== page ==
Monday, January 26, 2009

Copyright Squelches Local Music

I am currently living in Providence, RI approximately 410 feet from Patrick's Pub. Pat's is an Irish pub and the only neighborhood bar in the area that you would want to go to. Aside from an excellent pint of Guinness and the traditional Irish favorite "Nachos Tipperary", the pub used to feature frequent live music from local bands, a weekly Irish music session, karaoke, and a juke box.

For those of you who, like myself, are somewhat new to the intricacies of copyright, any venue that serves food or alcohol and plays copyrighted music must pay licensing fees. For example, if a bar wants a juke box they have to pay licensing fees. The only way to legally avoid paying licensing fees is to require musicians to perform only their own original works (no covers), have a juke box that only plays music in the public domain, or simply have no music at all.

There are three main organizations that collect these licensing fees ASCAP, BMI, and SESAC. When Musician  A writes a song that he/she intends to publish Musician A will register the song with these organizations. These organizations then track the amount of times that Musician A's song is played on radio, television, on jukeboxes, or by cover bands, and give a portion of the licensing fees that they have collected from the venues that play the music (like Pat's Pub), radio stations, clubs, etc.  to Musician A. The payments to Musician A are known as royalties.

Here's the problem: there is no way that these organizations can possibly track the amount of times that a single song is played on every radio station, television station, in every bar or concert hall. So instead they use a number of variables and algorithms to determine who gets what royalties. In the end, the vast majority of the royalties collected go to a small amount of very popular musicians and their record companies. Meanwhile Musician A will likely never see any royalties from his/her work.

In other words the system is broken. In practice it is little more than a racket in which three large organizations collect a lot of money, keep some of it, and give the rest to a handful of already wealthy musicians and their even wealthier record labels. 

This is not to argue against the idea behind royalties. Musician A should get paid for his/her work. A radio station sells advertising and can charge more based on the station's popularity which is determined largely by the music that they play. A pub makes money by selling food and drinks and attracts customers, in part, with live or recorded music. Since these entities are making money due, in part, to the works of the musicians whose music they are playing, it is only fair that they should have to pay those musicians for their work.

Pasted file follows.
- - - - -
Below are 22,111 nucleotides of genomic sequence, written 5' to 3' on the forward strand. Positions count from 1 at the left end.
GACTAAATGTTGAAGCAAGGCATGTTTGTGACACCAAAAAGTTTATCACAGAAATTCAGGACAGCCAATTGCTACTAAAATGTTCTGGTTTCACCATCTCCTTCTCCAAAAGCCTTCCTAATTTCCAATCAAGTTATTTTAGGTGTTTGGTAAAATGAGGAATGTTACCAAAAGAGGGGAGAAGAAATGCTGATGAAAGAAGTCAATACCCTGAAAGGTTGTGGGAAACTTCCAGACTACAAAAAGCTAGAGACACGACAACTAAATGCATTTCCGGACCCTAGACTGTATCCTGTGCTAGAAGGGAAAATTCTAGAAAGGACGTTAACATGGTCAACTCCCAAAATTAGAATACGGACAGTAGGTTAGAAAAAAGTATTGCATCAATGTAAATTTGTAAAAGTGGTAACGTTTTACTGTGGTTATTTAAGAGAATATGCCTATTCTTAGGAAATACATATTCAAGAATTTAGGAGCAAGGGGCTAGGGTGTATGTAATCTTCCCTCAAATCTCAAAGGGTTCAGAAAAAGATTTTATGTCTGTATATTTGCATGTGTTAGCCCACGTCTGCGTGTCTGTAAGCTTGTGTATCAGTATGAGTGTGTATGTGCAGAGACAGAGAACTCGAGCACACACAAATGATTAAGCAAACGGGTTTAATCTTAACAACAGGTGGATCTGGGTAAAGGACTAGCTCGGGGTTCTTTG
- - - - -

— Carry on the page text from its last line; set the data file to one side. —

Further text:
Unfortunately, as explained above, it isn't that simple. Take Patrick's Pub as an example. I have been there on a number of occasions and never heard much in the way of Top 40 pop either performed live or on the juke box. Yet there is a very high chance that the bulk of the fees that are collected from Pat's Pub are going to those Top 40 artists. Meanwhile the musicians whose music is being played at Pat's might not be getting any money at all from the licensing fees that the pub is paying.

There is another problem with all of this and Pat's Pub again provides a good example. The owner of Patrick's, either because he was unaware or unwilling, did not pay his licensing fees and was caught. ASCAP sued Patrick's Pub for up to $120,000 in damages. This made news nationally because Pat's pub is a local hangout for many Providence politicians. This NY Times article gives a good summary of the case. Patrick's settled the case for $16,000 and is still open.

As a result of the suit, and this is the worst part, Patrick's no longer has any live music. The owner of the pub is too concerned that he may run afoul of another of the three licensing companies and so he has decided to just stop all live music. This means that local bands have one less place to play, people have one less place to come together and be a part of local music culture, there is no longer an Irish music session, the pub is unable to attract people in with music, and the reduced amount of customers along with the fine has put the pub in danger of closing.

Who does all of this serve? The profits of a select few record companies and their most popular recording artists. The system as it exists currently is not helping local musicians, it's not helping local establishments, and it is certainly not serving local communities. I used to really enjoy seeing music at Pat's Pub. It was entertaining to watch and gave a unique view into the community. Now that is gone. 

1 comment:

Anonymous said...

This is a very sad story, an Irish pub with no music...Is this really what that mean guy from Metallica intended?